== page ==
In light of recent announcements elsewhere in publishing, many of our readers have been asking us whether we continue to recommend lowercase for terms such as black and white to refer to a person’s race or ethnicity, “unless a particular author or publisher prefers otherwise.”
If you cite your sources in your thesis or dissertation (or class paper) using numbered notes, you will usually have the option of using footnotes. . . .
If you cite your sources in your thesis or dissertation (or class paper) using numbered notes, you will probably also need to include a bibliography. A bibliography is an alphabetical list (by author) of all the sources cited in the notes. . . .
Many theses and dissertations (and some longer class papers) use photographs, drawings, charts, and other figures in the body of the paper to present data or to augment the text. . . .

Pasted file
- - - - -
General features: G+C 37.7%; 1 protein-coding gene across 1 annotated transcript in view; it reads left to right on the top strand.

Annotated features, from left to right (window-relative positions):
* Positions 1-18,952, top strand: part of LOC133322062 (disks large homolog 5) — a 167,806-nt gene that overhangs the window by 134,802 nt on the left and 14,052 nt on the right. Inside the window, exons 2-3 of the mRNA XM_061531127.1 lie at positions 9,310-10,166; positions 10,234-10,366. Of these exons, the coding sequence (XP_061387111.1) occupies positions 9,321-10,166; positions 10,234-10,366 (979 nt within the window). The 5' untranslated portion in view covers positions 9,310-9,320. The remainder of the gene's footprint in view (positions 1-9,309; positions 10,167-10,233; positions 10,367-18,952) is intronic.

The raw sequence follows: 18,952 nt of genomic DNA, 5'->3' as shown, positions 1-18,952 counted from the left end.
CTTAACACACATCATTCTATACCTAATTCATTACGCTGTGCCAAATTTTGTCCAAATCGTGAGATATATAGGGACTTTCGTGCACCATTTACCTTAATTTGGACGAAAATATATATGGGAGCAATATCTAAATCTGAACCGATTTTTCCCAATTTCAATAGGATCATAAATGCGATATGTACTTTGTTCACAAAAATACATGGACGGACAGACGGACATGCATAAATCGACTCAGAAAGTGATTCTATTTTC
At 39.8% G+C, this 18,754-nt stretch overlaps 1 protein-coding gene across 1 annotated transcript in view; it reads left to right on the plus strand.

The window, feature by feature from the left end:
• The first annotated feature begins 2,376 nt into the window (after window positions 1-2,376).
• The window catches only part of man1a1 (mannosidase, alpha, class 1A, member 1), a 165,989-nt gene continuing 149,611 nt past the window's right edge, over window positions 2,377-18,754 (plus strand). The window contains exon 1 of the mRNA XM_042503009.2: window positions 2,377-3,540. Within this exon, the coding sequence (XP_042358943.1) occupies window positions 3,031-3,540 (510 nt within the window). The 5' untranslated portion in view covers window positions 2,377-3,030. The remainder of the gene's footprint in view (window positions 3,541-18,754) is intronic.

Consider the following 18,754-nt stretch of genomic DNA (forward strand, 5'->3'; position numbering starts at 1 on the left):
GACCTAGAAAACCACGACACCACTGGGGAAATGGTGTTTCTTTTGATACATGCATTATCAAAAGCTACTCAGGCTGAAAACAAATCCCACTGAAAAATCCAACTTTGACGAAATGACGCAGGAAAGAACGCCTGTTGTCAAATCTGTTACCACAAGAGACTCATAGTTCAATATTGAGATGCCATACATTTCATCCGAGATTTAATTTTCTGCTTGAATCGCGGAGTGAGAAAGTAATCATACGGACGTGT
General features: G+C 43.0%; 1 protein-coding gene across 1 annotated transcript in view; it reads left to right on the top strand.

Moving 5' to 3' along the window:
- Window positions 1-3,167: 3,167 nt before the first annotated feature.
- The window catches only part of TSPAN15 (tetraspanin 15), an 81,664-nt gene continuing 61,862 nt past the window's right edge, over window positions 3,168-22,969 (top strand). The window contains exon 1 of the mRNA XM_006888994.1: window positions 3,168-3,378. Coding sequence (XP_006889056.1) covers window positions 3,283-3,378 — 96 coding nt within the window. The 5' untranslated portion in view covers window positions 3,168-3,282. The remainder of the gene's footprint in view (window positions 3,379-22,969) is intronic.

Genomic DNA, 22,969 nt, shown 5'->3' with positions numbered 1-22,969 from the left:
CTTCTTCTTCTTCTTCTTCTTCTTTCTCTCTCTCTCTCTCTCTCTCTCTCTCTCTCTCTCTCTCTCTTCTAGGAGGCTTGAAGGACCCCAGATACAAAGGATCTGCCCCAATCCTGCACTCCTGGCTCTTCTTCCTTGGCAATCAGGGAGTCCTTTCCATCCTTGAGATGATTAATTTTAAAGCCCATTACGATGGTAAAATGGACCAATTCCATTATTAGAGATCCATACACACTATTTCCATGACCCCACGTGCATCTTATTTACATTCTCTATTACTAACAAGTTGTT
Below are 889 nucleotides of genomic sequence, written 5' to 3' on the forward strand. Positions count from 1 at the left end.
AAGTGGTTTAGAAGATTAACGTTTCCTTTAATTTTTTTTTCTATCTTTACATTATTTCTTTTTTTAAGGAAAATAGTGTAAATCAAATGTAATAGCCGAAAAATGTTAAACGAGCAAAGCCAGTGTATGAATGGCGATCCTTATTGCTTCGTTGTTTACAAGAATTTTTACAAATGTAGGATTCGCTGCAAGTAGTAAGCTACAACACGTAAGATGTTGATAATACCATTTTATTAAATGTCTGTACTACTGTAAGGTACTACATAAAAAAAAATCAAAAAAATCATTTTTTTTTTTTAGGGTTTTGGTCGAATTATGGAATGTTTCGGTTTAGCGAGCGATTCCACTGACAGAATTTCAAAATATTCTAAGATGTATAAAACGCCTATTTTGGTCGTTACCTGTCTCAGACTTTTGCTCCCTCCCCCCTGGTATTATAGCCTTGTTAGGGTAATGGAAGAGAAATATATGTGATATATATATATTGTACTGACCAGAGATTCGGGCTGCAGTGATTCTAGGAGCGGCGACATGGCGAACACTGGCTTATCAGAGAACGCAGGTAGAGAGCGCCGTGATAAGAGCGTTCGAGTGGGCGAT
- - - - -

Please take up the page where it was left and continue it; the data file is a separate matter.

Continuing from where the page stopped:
Most theses and dissertations (and some longer class papers) are divided into two or more numbered chapters. Most chapters carry descriptive titles in addition to the number. Here’s how to format the opening page of a chapter for a Chicago-style paper . . .
Around this time of year, we at The Chicago Manual of Style start to envision decorating the world with tiny copies of CMOS. You’re invited to join the merriment with this free miniature edition of
Pronouns are small but powerful words that often trip us up. This month’s Chicago style workout, “Grammar, Part 3,” centers on sections 5.27–37 of CMOS 17, which cover the definitions and uses of pronouns.
When words are left out of a quotation, an ellipsis of three dots (. . .) takes their place. When this works correctly, the reader can skip over the dots and the sentence . . .
This month’s workout, “Word Usage, Part 5,” centers on section 5.250 of CMOS 17. Today we focus on words beginning with the letters i through k. Writing and editing are more efficient when you never have to look up imply and infer or
In response to reader questions and requests, the 17th edition of The Chicago Manual of Style has a new paragraph (8.185) called “Titles of Folktales, Fables, Nursery Rhymes, and the Like.” The new guidelines suggest that